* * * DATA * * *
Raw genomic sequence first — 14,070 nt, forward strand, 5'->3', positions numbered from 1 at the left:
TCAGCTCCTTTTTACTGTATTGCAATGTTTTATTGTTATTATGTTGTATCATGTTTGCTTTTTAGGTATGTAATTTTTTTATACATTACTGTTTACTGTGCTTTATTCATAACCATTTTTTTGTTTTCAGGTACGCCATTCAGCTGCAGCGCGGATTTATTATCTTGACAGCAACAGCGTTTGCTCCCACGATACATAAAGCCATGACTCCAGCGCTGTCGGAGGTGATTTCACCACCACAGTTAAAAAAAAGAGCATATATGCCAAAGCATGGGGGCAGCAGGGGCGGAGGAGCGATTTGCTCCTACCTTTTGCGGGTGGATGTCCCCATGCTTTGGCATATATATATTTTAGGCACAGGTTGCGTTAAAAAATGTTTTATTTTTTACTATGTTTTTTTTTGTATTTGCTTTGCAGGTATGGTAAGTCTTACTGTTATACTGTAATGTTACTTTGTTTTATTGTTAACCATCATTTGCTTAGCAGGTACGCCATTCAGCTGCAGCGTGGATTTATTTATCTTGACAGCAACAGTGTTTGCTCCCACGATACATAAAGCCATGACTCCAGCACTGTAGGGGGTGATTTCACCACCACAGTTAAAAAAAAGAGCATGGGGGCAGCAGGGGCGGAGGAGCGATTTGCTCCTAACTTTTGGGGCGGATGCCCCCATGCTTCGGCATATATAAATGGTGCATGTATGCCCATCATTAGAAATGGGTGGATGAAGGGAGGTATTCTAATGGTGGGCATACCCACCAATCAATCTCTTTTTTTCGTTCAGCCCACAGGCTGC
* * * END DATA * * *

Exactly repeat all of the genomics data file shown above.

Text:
Raw genomic sequence first — 14,070 nt, forward strand, 5'->3', positions numbered from 1 at the left:
TCAGCTCCTTTTTACTGTATTGCAATGTTTTATTGTTATTATGTTGTATCATGTTTGCTTTTTAGGTATGTAATTTTTTTATACATTACTGTTTACTGTGCTTTATTCATAACCATTTTTTTGTTTTCAGGTACGCCATTCAGCTGCAGCGCGGATTTATTATCTTGACAGCAACAGCGTTTGCTCCCACGATACATAAAGCCATGACTCCAGCGCTGTCGGAGGTGATTTCACCACCACAGTTAAAAAAAAGAGCATATATGCCAAAGCATGGGGGCAGCAGGGGCGGAGGAGCGATTTGCTCCTACCTTTTGCGGGTGGATGTCCCCATGCTTTGGCATATATATATTTTAGGCACAGGTTGCGTTAAAAAATGTTTTATTTTTTACTATGTTTTTTTTTGTATTTGCTTTGCAGGTATGGTAAGTCTTACTGTTATACTGTAATGTTACTTTGTTTTATTGTTAACCATCATTTGCTTAGCAGGTACGCCATTCAGCTGCAGCGTGGATTTATTTATCTTGACAGCAACAGTGTTTGCTCCCACGATACATAAAGCCATGACTCCAGCACTGTAGGGGGTGATTTCACCACCACAGTTAAAAAAAAGAGCATGGGGGCAGCAGGGGCGGAGGAGCGATTTGCTCCTAACTTTTGGGGCGGATGCCCCCATGCTTCGGCATATATAAATGGTGCATGTATGCCCATCATTAGAAATGGGTGGATGAAGGGAGGTATTCTAATGGTGGGCATACCCACCAATCAATCTCTTTTTTTCGTTCAGCCCACAGGCTGC